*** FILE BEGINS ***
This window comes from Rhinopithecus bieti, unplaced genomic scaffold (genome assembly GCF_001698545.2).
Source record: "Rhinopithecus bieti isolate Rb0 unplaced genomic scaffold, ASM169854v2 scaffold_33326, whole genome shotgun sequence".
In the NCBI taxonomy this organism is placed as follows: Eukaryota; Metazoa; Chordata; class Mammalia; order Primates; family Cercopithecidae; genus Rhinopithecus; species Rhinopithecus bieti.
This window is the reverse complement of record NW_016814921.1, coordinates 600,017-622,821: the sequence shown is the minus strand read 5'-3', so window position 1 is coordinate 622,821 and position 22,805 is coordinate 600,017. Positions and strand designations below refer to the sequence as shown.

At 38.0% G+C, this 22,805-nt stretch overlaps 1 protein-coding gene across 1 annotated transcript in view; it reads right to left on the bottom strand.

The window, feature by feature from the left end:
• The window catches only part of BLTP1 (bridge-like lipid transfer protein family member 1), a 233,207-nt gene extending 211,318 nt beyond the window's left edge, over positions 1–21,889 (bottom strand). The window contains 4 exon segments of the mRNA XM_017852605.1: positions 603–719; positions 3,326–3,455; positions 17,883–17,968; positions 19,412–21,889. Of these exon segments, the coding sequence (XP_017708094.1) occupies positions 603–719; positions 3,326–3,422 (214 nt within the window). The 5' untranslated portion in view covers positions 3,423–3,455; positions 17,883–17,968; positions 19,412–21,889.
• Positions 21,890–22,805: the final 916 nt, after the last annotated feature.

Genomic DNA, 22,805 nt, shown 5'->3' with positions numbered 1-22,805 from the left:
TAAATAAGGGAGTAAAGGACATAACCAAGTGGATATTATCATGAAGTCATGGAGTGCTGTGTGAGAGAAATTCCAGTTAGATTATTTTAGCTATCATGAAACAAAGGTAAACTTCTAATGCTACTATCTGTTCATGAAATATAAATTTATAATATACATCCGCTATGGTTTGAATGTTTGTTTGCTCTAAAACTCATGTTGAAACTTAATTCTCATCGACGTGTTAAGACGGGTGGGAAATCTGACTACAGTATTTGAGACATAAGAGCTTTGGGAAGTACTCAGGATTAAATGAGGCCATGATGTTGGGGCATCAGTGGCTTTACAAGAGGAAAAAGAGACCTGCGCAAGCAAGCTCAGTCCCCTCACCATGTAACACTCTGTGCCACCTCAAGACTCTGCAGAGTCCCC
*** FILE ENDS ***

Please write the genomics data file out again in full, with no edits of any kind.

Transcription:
This window comes from Rhinopithecus bieti, unplaced genomic scaffold (genome assembly GCF_001698545.2).
Source record: "Rhinopithecus bieti isolate Rb0 unplaced genomic scaffold, ASM169854v2 scaffold_33326, whole genome shotgun sequence".
In the NCBI taxonomy this organism is placed as follows: Eukaryota; Metazoa; Chordata; class Mammalia; order Primates; family Cercopithecidae; genus Rhinopithecus; species Rhinopithecus bieti.
This window is the reverse complement of record NW_016814921.1, coordinates 600,017-622,821: the sequence shown is the minus strand read 5'-3', so window position 1 is coordinate 622,821 and position 22,805 is coordinate 600,017. Positions and strand designations below refer to the sequence as shown.

At 38.0% G+C, this 22,805-nt stretch overlaps 1 protein-coding gene across 1 annotated transcript in view; it reads right to left on the bottom strand.

The window, feature by feature from the left end:
• The window catches only part of BLTP1 (bridge-like lipid transfer protein family member 1), a 233,207-nt gene extending 211,318 nt beyond the window's left edge, over positions 1–21,889 (bottom strand). The window contains 4 exon segments of the mRNA XM_017852605.1: positions 603–719; positions 3,326–3,455; positions 17,883–17,968; positions 19,412–21,889. Of these exon segments, the coding sequence (XP_017708094.1) occupies positions 603–719; positions 3,326–3,422 (214 nt within the window). The 5' untranslated portion in view covers positions 3,423–3,455; positions 17,883–17,968; positions 19,412–21,889.
• Positions 21,890–22,805: the final 916 nt, after the last annotated feature.

Genomic DNA, 22,805 nt, shown 5'->3' with positions numbered 1-22,805 from the left:
TAAATAAGGGAGTAAAGGACATAACCAAGTGGATATTATCATGAAGTCATGGAGTGCTGTGTGAGAGAAATTCCAGTTAGATTATTTTAGCTATCATGAAACAAAGGTAAACTTCTAATGCTACTATCTGTTCATGAAATATAAATTTATAATATACATCCGCTATGGTTTGAATGTTTGTTTGCTCTAAAACTCATGTTGAAACTTAATTCTCATCGACGTGTTAAGACGGGTGGGAAATCTGACTACAGTATTTGAGACATAAGAGCTTTGGGAAGTACTCAGGATTAAATGAGGCCATGATGTTGGGGCATCAGTGGCTTTACAAGAGGAAAAAGAGACCTGCGCAAGCAAGCTCAGTCCCCTCACCATGTAACACTCTGTGCCACCTCAAGACTCTGCAGAGTCCCC